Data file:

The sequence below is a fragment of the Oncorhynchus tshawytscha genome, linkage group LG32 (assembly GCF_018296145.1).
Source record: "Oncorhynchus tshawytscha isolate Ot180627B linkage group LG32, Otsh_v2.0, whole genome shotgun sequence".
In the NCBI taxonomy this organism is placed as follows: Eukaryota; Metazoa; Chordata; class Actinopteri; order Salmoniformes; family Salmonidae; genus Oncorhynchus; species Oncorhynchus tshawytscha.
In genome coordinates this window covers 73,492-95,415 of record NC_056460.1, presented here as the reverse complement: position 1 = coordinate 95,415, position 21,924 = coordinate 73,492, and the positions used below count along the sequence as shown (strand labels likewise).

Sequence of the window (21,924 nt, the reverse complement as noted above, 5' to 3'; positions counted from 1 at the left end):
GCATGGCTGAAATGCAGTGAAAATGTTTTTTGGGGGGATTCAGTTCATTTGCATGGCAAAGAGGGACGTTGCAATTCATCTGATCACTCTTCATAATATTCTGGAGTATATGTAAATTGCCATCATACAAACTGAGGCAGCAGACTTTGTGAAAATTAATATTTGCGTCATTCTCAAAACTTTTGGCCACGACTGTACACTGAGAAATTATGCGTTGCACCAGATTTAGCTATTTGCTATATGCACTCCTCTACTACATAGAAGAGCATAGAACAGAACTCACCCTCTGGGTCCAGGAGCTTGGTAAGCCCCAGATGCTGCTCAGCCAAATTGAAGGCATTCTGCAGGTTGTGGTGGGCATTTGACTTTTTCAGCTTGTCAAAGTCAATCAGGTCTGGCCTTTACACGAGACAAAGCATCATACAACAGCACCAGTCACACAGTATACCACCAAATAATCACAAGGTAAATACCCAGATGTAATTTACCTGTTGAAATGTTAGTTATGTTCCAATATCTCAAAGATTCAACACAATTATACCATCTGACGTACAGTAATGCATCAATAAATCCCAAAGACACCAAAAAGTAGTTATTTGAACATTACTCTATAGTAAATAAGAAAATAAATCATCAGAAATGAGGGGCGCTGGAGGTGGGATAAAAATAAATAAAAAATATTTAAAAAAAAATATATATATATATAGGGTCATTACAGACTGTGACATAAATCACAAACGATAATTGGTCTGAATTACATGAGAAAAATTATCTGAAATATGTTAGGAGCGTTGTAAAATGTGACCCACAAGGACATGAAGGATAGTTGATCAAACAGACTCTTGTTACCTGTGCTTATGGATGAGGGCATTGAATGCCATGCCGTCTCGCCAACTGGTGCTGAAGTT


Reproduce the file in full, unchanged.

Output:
The sequence below is a fragment of the Oncorhynchus tshawytscha genome, linkage group LG32 (assembly GCF_018296145.1).
Source record: "Oncorhynchus tshawytscha isolate Ot180627B linkage group LG32, Otsh_v2.0, whole genome shotgun sequence".
In the NCBI taxonomy this organism is placed as follows: Eukaryota; Metazoa; Chordata; class Actinopteri; order Salmoniformes; family Salmonidae; genus Oncorhynchus; species Oncorhynchus tshawytscha.
In genome coordinates this window covers 73,492-95,415 of record NC_056460.1, presented here as the reverse complement: position 1 = coordinate 95,415, position 21,924 = coordinate 73,492, and the positions used below count along the sequence as shown (strand labels likewise).

Sequence of the window (21,924 nt, the reverse complement as noted above, 5' to 3'; positions counted from 1 at the left end):
GCATGGCTGAAATGCAGTGAAAATGTTTTTTGGGGGGATTCAGTTCATTTGCATGGCAAAGAGGGACGTTGCAATTCATCTGATCACTCTTCATAATATTCTGGAGTATATGTAAATTGCCATCATACAAACTGAGGCAGCAGACTTTGTGAAAATTAATATTTGCGTCATTCTCAAAACTTTTGGCCACGACTGTACACTGAGAAATTATGCGTTGCACCAGATTTAGCTATTTGCTATATGCACTCCTCTACTACATAGAAGAGCATAGAACAGAACTCACCCTCTGGGTCCAGGAGCTTGGTAAGCCCCAGATGCTGCTCAGCCAAATTGAAGGCATTCTGCAGGTTGTGGTGGGCATTTGACTTTTTCAGCTTGTCAAAGTCAATCAGGTCTGGCCTTTACACGAGACAAAGCATCATACAACAGCACCAGTCACACAGTATACCACCAAATAATCACAAGGTAAATACCCAGATGTAATTTACCTGTTGAAATGTTAGTTATGTTCCAATATCTCAAAGATTCAACACAATTATACCATCTGACGTACAGTAATGCATCAATAAATCCCAAAGACACCAAAAAGTAGTTATTTGAACATTACTCTATAGTAAATAAGAAAATAAATCATCAGAAATGAGGGGCGCTGGAGGTGGGATAAAAATAAATAAAAAATATTTAAAAAAAAATATATATATATATAGGGTCATTACAGACTGTGACATAAATCACAAACGATAATTGGTCTGAATTACATGAGAAAAATTATCTGAAATATGTTAGGAGCGTTGTAAAATGTGACCCACAAGGACATGAAGGATAGTTGATCAAACAGACTCTTGTTACCTGTGCTTATGGATGAGGGCATTGAATGCCATGCCGTCTCGCCAACTGGTGCTGAAGTT